Ambitious Musical Ensemble Launches New Season with ‘Satellite’ Concerts, Debuting This Weekend

Ambitious Musical Ensemble Launches New Season with ‘Satellite’ Concerts, Debuting This Weekend

Apollo Chamber Players (photo by Lynn Lane)

THE OVERRIDING MISSION OF Houston string quartet Apollo Chamber Players, to commission and perform new music, often by underrepresented composers, is a welcome challenge for the ensemble’s members. Luckily, the range of their musicianship matches the scope of their ambitions.


Founded in 2008 by violinist Matthew Detrick, the quartet includes Detrick’s wife and fellow violinist Anabel Ramirez, cellist Matthew Dudzik, and new core member violist Aria Cheregosha. Its 16th season, titled Silenced Voices, may be its most ambitious yet, with world premieres of commissions by Allison Loggins-Hull along with Houston composers Mark Buller, DJ Spooky, Jasmine Barnes and Joey Roukens. There are also collaborations with Houston performance poets Deborah D.E.E.P. Mouton and Outspoken Bean, and musical guests like pianist Tuğçe Özcivan, tenor Kenneth Gayle, and members of the Houston Ebony Opera Guild. Across four very conceptual, and very community-centric concerts, Apollo takes on our modern era’s continued efforts to ban, censor and marginalize dissenting and creative voices across the fields of art, history and science.

“I don't see many other performing arts or other arts-related groups trying to tackle this, unfortunately, very topical subject,” says Detrick.

In many ways, Apollo’s adventurous and inclusive spirit echoes that of the groundbreaking Kronos Quartet, who, beginning way back in 1973, were upending the classical music establishment with a repertoire that included as many (if not more) non-Western composers as Western, heard on such albums as Pieces of Africa and Floodplain — which includes works and performances by artists from Egypt, Serbia, and India. Apollo in turn has released five studio albums, including the critically acclaimed 2021 release With Malice Toward None, commissioned and premiered 20 new multicultural works in 2020, and performed to audiences at Carnegie Hall, The Kennedy Center and in Havana, Cuba. There’s even a documentary about the group titled Moonshot(you can watch it on Amazon Prime), with interviews at NASA’s Space Center Houston, and appearances by Chickasaw composer Jerod Tate and astronaut John Herrington, the first enrolled member of a Native American tribe to fly in space.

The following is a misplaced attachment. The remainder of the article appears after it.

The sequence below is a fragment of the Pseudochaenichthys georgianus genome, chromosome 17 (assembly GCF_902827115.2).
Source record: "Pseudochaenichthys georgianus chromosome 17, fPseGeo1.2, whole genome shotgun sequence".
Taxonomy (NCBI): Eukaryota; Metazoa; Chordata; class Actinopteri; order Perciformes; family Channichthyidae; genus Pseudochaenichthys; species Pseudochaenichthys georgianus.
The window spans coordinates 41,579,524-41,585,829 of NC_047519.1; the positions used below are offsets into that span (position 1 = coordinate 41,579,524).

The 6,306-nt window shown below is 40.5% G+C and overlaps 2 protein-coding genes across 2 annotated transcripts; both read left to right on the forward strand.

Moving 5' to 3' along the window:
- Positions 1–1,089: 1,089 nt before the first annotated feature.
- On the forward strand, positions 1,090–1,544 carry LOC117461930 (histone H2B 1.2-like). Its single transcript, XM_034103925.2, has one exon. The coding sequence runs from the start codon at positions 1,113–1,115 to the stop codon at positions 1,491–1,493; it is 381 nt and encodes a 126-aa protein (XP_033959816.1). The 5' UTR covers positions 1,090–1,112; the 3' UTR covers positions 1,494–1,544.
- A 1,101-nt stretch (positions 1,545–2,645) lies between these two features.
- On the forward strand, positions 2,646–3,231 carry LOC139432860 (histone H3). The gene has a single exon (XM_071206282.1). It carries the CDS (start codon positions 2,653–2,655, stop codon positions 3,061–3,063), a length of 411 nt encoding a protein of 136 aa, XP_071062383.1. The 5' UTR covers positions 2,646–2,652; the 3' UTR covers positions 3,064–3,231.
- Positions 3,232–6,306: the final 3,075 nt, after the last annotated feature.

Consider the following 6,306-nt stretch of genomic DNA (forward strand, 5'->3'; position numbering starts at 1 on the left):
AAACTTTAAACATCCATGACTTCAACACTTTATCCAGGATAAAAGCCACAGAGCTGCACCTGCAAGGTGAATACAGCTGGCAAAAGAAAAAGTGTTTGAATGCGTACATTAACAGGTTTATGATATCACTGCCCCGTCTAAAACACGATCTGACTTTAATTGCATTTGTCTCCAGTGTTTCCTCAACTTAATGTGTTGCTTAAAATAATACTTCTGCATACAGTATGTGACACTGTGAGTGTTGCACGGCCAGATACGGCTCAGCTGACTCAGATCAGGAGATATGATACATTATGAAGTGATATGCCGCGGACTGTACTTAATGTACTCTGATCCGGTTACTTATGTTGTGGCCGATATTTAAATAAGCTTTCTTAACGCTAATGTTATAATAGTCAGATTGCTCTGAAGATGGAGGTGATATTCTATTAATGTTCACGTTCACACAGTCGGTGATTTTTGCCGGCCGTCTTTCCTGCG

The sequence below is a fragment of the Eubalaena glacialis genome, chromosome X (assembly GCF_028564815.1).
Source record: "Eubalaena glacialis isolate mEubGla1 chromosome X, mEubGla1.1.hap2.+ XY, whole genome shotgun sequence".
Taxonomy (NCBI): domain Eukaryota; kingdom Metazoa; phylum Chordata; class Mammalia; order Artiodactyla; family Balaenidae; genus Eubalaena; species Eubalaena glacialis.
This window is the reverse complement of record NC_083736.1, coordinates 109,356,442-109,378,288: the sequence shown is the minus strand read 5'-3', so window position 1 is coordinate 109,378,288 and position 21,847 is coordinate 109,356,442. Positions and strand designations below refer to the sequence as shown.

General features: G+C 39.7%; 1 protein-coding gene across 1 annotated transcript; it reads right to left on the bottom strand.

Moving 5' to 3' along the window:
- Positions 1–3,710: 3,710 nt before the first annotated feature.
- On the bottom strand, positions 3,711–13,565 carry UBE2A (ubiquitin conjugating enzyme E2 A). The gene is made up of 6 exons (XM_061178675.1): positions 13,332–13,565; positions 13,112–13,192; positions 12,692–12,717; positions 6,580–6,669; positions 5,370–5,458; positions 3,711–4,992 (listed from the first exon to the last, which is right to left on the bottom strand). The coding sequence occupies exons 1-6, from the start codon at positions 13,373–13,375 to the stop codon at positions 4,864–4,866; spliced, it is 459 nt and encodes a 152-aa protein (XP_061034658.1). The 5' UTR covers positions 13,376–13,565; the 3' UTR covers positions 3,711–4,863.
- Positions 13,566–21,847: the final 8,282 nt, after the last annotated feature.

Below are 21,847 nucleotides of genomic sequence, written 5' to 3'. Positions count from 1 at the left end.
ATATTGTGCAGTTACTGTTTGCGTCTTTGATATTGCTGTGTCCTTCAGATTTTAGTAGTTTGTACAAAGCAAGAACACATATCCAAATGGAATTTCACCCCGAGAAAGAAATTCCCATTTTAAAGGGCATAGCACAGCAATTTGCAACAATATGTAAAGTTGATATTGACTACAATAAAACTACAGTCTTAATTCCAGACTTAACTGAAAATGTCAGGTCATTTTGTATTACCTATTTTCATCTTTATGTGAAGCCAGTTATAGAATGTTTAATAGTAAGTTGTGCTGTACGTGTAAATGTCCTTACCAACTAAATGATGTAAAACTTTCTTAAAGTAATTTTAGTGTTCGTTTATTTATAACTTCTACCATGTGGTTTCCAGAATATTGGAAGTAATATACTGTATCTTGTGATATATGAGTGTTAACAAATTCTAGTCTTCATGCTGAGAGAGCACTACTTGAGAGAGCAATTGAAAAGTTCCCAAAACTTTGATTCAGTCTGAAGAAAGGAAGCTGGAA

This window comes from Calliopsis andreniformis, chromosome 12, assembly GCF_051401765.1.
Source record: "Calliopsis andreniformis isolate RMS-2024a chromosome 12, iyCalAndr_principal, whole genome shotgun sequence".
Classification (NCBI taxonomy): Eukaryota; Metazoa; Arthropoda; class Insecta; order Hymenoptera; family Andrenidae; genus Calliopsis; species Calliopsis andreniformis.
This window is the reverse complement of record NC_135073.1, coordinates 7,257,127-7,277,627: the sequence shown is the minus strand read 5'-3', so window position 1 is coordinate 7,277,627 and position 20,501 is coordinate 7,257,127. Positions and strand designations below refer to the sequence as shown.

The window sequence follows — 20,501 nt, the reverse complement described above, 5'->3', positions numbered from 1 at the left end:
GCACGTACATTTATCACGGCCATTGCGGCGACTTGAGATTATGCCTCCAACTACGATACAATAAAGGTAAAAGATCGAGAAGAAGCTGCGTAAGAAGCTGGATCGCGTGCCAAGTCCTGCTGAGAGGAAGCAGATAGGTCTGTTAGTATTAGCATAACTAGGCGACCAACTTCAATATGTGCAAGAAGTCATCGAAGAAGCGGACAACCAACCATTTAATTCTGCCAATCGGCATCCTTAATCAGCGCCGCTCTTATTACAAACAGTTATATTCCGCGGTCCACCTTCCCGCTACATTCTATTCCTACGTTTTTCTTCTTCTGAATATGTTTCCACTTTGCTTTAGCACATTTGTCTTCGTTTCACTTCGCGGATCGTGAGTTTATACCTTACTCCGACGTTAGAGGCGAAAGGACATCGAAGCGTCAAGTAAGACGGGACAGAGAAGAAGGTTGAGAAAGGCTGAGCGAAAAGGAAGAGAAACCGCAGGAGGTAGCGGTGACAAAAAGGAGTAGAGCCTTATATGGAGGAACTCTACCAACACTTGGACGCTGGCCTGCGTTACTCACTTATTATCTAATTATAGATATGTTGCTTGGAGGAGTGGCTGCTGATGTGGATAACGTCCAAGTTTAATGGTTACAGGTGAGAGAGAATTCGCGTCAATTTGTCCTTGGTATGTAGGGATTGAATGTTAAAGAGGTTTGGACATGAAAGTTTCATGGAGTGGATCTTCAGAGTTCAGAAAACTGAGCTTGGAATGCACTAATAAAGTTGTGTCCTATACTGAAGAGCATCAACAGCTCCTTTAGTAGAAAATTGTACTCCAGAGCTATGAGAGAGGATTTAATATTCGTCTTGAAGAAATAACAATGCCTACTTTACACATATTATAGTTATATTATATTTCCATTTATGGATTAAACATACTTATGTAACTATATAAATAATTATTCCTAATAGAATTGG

As part of four “satellite concerts” scheduled for the 16th season, Apollo will present Traces of Time on Friday, Aug. 25, at UHCL Bayou Theater, and Saturday, Aug. 26, at Miller Outdoor Theatre. The program is described as “a journey of musical discovery and cultural connections, from spirituals to the evolution of tango,” and features compositions by Adolphus Hailstork, Astor Piazzolla, and Latin Grammy-winning composer and bandoneon performer Hector Del Curto. Argentine Tango dancers Hugo Patyn and Celina Rotundo will join Apollo onstage, solidifying the classical to tango connection.

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